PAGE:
Where it starts when building a public restroom
When building a public restroom, there are thousands of options to consider.
On almost every occasion, there are two basic questions to answer first – a) how many cubicles are needed, and b) what type of cubicles should they be.
For most projects, the budget will restrict the number of cubicles to what’s required rather than what’s preferred.
For example, the project manager may wish to build a five-cubicle restroom, but budget may only allow three. Building to a budget will be the assumption for this discussion.
Firstly, how many toilet cubicles do I need?
Calculating how many cubicles are needed for a public restroom is tricky. Because of the wild fluctuation of usage in many parks around Australia, there are no rules or formulas.
During the week, a park may have a handful of visitors, or none, but on public holiday or during a special event, it may swell to hundreds or thousands.
If you are replacing an existing restroom, feedback should be available (perhaps from maintenance staff) about how the facility was used, and whether the previous number of cubicles was adequate, too many, or just enough.
In the absence of such information, a good start is the Australian Building Code Volume 2 – Table F2.3 which outlines the number of toilets required for different types of building classes (can be downloaded for free at ABCB website).
While this code does not apply directly to public toilets in a park, it can provide you with a guide to determine how many occupants will likely use the facility and how many pans will be needed. (Note: It is assumed in the National Construction Code that people stay in a building for a working day, while the population in parks is much more transient).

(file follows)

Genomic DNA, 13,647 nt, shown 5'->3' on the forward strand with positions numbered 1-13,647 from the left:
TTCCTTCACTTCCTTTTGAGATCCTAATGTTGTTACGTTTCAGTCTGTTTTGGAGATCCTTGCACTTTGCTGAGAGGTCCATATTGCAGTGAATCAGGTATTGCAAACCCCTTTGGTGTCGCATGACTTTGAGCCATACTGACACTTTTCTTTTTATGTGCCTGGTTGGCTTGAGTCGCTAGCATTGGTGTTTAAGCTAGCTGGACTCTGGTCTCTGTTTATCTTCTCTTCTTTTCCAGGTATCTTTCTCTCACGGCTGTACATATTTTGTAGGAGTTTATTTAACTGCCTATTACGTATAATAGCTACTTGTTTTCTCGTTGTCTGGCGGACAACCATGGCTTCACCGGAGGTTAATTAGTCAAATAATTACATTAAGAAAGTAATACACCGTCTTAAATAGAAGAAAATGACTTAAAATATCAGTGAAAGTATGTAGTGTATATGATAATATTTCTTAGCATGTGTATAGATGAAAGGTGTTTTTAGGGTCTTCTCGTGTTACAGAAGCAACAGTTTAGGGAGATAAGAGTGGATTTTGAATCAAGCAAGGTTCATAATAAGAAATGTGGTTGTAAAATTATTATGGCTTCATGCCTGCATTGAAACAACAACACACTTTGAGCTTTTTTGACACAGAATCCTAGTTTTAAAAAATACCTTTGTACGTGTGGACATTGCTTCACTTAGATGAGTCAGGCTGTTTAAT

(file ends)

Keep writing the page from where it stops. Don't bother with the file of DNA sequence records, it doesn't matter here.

If it is determined that more cubicles are needed than the budget can provide, one consideration is to reduce costs allocated to the aesthetics of the building, and transfer this to another cubicle.
What type of cubicles are needed?
There are three main types of cubicles which can be included in a public restroom – disabled, ambulant and standard.
Australian standards stipulate what fixtures must be included in each, as well as the circulation space required. (For details about fit-out items go to “Downloads” and look for the “Restroom Cubicle Fit-out” link).
Circulation space for disabled and ambulant cubicles refers to that around the basin, the toilet and the door.
A disabled cubicle is intended to accommodate someone using a wheelchair, and an ambulant is for someone who has another disability that makes movement difficult.
If you are a building a one cubicle restroom, its easy. You must provide an accessible male/female cubicle for a person with a wheelchair (AS 1428:1)
If building a two-cubicle restroom, the next cubicle must be either ambulant or disabled.
Relaxation of applying these standards are sometimes granted if the restroom is in a location where a person in a wheelchair is unlikely to visit, for example in a remote bush setting without vehicular access.
For a restroom of more than two cubicles, once the first two compliant cubicles are included, there is full flexibility. Cubicles can be of any type, but of course if there are gendered cubicles, it is required to provide proportionate number of both.
It is also worth nothing, that if a Changing Places restroom is built, the Changing Places room is not regarded as a disabled cubicle, so this must be provided in addition.